The mythological Deep Fryer. It’s messy, dangerous, unhealthy, and did I mention dangerous?! Funny story – while spring cleaning a couple weeks ago (yes, in the dead of winter) I happened upon the Waring Pro deep fryer that I received as a wedding gift in 2008 that has never even been opened. I think I’ve moved about five times since then, lugging this shiny kitchen appliance back and forth between the South and Mid-West (these moves are another story altogether), with the greatest intentions of one day using it.
Storage space in Chicago comes at a premium, even in our moderately sized townhouse so when I found the deep fryer in the very back of our garage storage closet it was put into the “offsite storage” pile. There was a donate vs. keep debate but I really had the best intentions of using it, especially now that I am in the throes of my culinary adventures.
The few hours I had to let it percolate before leaving for the storage unit weighed heavily in my mind. My wife Stacy basically said, “I don’t care what you decide, but either use it or donate it”. In fairness, I hound her about all the shoes she keeps so I completely appreciated her encouragement to make a decision. So, I brought it upstairs in a bold move to challenge myself to fire it up.
Still fearing a scalding cauldron of liquid flame and its potential to take out the kitchen with a single mishap, I steeled my nerves and sought out recipes. Chicken wings were a given, and the recipe booklet that came with the deep fryer sold me on beer-battered onion rings as a complement to the fowl. The “Better Than Fast Food Fries” seemed intriguing but since I didn’t have regular potatoes on hand, I adapted the recipe and used a sweet potatoe that I had left over from making Abigail and Franklin’s favorite, “Not Only for Thanksgiving” Turkey & Sweet Potato Dog Treats”. By recipe, I mean, wash, cut into fry shape, and fry (twice, but we’ll save that for later), so I couldn’t think of a better very first food to try once the oil came up to temp.
I fluttered around the kitchen collecting and staging ingredients, chopping here and there, combining dry ingredients here, whisking wet ingredients there, all the while delaying the inevitable. Once there was no more mise to
With the unit plugged in and firmly in place on the countertop, I cranked the temp to 325 and settled in for what I thought would be the beginning of a lengthy and twisted journey. Reminder: this thing had been sitting in a box for 11 years before I pulled it out and fired it up, so I half expected a plume of smoke to start billowing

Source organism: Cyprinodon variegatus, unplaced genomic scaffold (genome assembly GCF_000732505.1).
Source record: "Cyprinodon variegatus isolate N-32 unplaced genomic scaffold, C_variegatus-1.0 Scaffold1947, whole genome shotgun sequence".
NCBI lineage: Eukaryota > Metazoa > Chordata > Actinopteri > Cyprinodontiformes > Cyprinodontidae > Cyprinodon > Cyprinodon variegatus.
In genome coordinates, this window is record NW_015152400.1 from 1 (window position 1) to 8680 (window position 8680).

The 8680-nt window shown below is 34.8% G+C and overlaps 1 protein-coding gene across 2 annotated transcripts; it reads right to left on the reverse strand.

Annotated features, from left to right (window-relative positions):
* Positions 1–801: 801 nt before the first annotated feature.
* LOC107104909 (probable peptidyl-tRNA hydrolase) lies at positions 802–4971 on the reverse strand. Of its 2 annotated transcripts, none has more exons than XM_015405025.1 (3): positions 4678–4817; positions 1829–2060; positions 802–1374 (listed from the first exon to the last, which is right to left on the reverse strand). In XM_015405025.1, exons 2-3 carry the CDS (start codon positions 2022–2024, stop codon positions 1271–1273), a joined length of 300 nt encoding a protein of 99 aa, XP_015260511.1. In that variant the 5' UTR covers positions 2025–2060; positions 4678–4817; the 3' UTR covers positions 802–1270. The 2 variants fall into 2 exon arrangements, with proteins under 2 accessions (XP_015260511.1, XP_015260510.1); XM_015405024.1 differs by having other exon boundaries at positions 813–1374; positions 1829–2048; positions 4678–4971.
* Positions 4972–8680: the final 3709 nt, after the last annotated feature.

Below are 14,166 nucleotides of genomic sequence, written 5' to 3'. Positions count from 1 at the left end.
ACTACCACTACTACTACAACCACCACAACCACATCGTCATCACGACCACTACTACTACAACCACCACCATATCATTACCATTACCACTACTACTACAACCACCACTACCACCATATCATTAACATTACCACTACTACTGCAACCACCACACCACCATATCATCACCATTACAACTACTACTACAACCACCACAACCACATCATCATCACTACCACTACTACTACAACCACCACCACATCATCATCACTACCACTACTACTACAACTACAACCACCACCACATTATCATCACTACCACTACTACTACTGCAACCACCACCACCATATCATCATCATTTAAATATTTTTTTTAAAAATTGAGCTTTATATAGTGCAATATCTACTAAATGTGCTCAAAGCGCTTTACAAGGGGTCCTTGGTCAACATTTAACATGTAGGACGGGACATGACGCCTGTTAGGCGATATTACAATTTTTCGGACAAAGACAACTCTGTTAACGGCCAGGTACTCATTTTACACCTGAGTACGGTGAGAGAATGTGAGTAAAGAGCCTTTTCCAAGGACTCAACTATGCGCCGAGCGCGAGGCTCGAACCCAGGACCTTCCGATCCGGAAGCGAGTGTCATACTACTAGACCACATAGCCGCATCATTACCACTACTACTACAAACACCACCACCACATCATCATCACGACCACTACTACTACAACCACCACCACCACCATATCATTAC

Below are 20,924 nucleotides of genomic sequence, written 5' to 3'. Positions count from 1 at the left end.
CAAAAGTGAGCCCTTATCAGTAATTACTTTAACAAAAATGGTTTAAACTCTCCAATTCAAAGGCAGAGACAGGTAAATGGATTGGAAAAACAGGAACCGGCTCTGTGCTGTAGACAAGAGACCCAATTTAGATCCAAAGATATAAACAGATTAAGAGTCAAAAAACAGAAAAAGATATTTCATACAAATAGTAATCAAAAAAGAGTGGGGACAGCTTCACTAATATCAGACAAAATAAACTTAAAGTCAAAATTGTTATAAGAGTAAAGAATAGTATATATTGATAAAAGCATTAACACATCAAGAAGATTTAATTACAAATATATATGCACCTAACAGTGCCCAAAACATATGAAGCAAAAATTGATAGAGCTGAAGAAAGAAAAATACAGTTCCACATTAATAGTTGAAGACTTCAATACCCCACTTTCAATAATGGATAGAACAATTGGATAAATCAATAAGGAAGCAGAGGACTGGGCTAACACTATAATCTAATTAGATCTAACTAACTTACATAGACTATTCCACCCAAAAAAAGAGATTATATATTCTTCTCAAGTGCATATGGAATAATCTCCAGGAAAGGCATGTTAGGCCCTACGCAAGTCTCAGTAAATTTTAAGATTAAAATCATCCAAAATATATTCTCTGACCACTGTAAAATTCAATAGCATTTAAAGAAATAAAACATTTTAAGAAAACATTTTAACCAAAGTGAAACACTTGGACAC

I couldn’t have been more amazed by how things went down next! For starters, the unit came up to temp in under five minutes. With no basis of fact whatsoever, I just expected to take as long as the oven to come to temp. WRONG! In went half of the fry-shaped sweet potatoes for the first three (no-so-terrifying-now) minutes of use. Basket dropped, lid on, and timer set, I stared in amazement as the potatoes started turning into fries. After three minutes, I took the cover off, lifted the basket and set it above the cooking oil on its hook, and transferred the half-cooked fries to the cooling rack. After repeating with the second half of raw sweet spuds, instructions called for increasing the temp to its highest setting of 375 for another four-minute bath. Again, in two batches, I waited in awe as the process completed. Spoiler alert – Stacy and I couldn’t wait for the second batch to cook and gobbled up the first batch pretty quickly like unattended children attacking an open cookie jar. Pure joy and amazement!
With the inaugural cook out of the way and the temp set at 375, the Onion Rings were next. The assembly line of raw > dusted > battered > and
I’m pumped beyond words to delve into the world of Onion Rings and creating the best tasting recipe for you now that I’ve made it through the foundational process.
One of the most amazing of all myths that
We were finally to the main course, CHICKEN WINGS! Fully confident now, the wings cooked in two, 13 -minute batches and came out as good, if not better than what we get at most wing joints. I’ve eaten a lot of wings and I was slightly concerned that I skipped the breading before frying, but at this
Finally, ready to plate! Stacy and I ate as much as we could but as usual, I made enough for an army of folks and there were plenty of leftovers.
The experiment was a success and I felt great about venturing into a new, mythical, and “dangerous” culinary adventure. Stay tuned for more deep fryer experiments, recipes, and tales from the test kitchen.
My only regret is that it took me over ten years to get down on it. Lesson learned!